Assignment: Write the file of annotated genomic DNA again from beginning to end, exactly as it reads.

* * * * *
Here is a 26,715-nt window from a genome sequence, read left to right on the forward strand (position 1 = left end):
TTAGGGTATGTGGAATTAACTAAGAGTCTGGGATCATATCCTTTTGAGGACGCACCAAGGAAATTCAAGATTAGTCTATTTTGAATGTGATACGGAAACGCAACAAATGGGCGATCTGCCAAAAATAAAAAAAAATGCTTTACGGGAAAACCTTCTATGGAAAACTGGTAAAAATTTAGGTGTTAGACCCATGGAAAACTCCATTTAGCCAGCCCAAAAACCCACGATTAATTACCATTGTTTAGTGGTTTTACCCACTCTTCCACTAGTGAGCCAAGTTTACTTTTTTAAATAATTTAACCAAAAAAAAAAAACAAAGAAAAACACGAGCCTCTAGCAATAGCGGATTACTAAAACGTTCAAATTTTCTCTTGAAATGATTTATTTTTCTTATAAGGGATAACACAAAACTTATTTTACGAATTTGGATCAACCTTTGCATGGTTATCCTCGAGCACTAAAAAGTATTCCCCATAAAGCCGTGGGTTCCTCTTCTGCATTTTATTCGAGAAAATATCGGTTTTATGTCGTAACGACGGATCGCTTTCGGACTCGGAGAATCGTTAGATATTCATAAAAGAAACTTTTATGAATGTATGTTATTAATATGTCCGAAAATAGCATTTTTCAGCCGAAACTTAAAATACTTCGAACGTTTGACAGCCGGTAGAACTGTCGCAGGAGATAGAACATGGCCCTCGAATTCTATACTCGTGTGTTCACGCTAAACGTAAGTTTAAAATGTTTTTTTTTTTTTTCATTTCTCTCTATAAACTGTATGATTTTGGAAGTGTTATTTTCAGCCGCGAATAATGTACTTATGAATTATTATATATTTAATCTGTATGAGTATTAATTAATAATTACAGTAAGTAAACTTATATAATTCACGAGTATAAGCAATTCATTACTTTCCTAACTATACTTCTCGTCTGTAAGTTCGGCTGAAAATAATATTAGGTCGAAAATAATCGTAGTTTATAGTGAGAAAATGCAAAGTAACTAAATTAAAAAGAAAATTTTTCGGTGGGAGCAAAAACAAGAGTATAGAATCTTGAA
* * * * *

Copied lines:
Here is a 26,715-nt window from a genome sequence, read left to right on the forward strand (position 1 = left end):
TTAGGGTATGTGGAATTAACTAAGAGTCTGGGATCATATCCTTTTGAGGACGCACCAAGGAAATTCAAGATTAGTCTATTTTGAATGTGATACGGAAACGCAACAAATGGGCGATCTGCCAAAAATAAAAAAAAATGCTTTACGGGAAAACCTTCTATGGAAAACTGGTAAAAATTTAGGTGTTAGACCCATGGAAAACTCCATTTAGCCAGCCCAAAAACCCACGATTAATTACCATTGTTTAGTGGTTTTACCCACTCTTCCACTAGTGAGCCAAGTTTACTTTTTTAAATAATTTAACCAAAAAAAAAAAACAAAGAAAAACACGAGCCTCTAGCAATAGCGGATTACTAAAACGTTCAAATTTTCTCTTGAAATGATTTATTTTTCTTATAAGGGATAACACAAAACTTATTTTACGAATTTGGATCAACCTTTGCATGGTTATCCTCGAGCACTAAAAAGTATTCCCCATAAAGCCGTGGGTTCCTCTTCTGCATTTTATTCGAGAAAATATCGGTTTTATGTCGTAACGACGGATCGCTTTCGGACTCGGAGAATCGTTAGATATTCATAAAAGAAACTTTTATGAATGTATGTTATTAATATGTCCGAAAATAGCATTTTTCAGCCGAAACTTAAAATACTTCGAACGTTTGACAGCCGGTAGAACTGTCGCAGGAGATAGAACATGGCCCTCGAATTCTATACTCGTGTGTTCACGCTAAACGTAAGTTTAAAATGTTTTTTTTTTTTTTCATTTCTCTCTATAAACTGTATGATTTTGGAAGTGTTATTTTCAGCCGCGAATAATGTACTTATGAATTATTATATATTTAATCTGTATGAGTATTAATTAATAATTACAGTAAGTAAACTTATATAATTCACGAGTATAAGCAATTCATTACTTTCCTAACTATACTTCTCGTCTGTAAGTTCGGCTGAAAATAATATTAGGTCGAAAATAATCGTAGTTTATAGTGAGAAAATGCAAAGTAACTAAATTAAAAAGAAAATTTTTCGGTGGGAGCAAAAACAAGAGTATAGAATCTTGAA